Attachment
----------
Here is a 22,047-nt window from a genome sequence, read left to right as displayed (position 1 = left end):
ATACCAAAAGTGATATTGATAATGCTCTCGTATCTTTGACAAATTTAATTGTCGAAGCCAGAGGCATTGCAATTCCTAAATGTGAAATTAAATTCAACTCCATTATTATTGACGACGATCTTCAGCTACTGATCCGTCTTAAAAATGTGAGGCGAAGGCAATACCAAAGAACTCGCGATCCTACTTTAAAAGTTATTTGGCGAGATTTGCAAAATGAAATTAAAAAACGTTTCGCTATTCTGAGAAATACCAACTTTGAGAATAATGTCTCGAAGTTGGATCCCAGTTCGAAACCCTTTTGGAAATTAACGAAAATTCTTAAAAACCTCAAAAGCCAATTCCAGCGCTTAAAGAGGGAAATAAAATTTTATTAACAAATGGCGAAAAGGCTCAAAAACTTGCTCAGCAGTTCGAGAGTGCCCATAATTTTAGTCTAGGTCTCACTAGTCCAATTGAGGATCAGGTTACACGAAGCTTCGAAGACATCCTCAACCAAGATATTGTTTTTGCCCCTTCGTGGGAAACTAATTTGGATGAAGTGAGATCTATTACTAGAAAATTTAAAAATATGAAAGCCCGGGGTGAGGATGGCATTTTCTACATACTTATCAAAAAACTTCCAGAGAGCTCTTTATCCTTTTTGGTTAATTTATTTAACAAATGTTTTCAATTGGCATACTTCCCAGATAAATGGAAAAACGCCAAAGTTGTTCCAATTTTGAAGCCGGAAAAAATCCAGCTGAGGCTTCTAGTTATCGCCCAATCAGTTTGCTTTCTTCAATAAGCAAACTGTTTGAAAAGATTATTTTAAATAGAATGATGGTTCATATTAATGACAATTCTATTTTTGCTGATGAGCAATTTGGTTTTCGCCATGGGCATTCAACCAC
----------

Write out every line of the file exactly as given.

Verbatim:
Here is a 22,047-nt window from a genome sequence, read left to right as displayed (position 1 = left end):
ATACCAAAAGTGATATTGATAATGCTCTCGTATCTTTGACAAATTTAATTGTCGAAGCCAGAGGCATTGCAATTCCTAAATGTGAAATTAAATTCAACTCCATTATTATTGACGACGATCTTCAGCTACTGATCCGTCTTAAAAATGTGAGGCGAAGGCAATACCAAAGAACTCGCGATCCTACTTTAAAAGTTATTTGGCGAGATTTGCAAAATGAAATTAAAAAACGTTTCGCTATTCTGAGAAATACCAACTTTGAGAATAATGTCTCGAAGTTGGATCCCAGTTCGAAACCCTTTTGGAAATTAACGAAAATTCTTAAAAACCTCAAAAGCCAATTCCAGCGCTTAAAGAGGGAAATAAAATTTTATTAACAAATGGCGAAAAGGCTCAAAAACTTGCTCAGCAGTTCGAGAGTGCCCATAATTTTAGTCTAGGTCTCACTAGTCCAATTGAGGATCAGGTTACACGAAGCTTCGAAGACATCCTCAACCAAGATATTGTTTTTGCCCCTTCGTGGGAAACTAATTTGGATGAAGTGAGATCTATTACTAGAAAATTTAAAAATATGAAAGCCCGGGGTGAGGATGGCATTTTCTACATACTTATCAAAAAACTTCCAGAGAGCTCTTTATCCTTTTTGGTTAATTTATTTAACAAATGTTTTCAATTGGCATACTTCCCAGATAAATGGAAAAACGCCAAAGTTGTTCCAATTTTGAAGCCGGAAAAAATCCAGCTGAGGCTTCTAGTTATCGCCCAATCAGTTTGCTTTCTTCAATAAGCAAACTGTTTGAAAAGATTATTTTAAATAGAATGATGGTTCATATTAATGACAATTCTATTTTTGCTGATGAGCAATTTGGTTTTCGCCATGGGCATTCAACCAC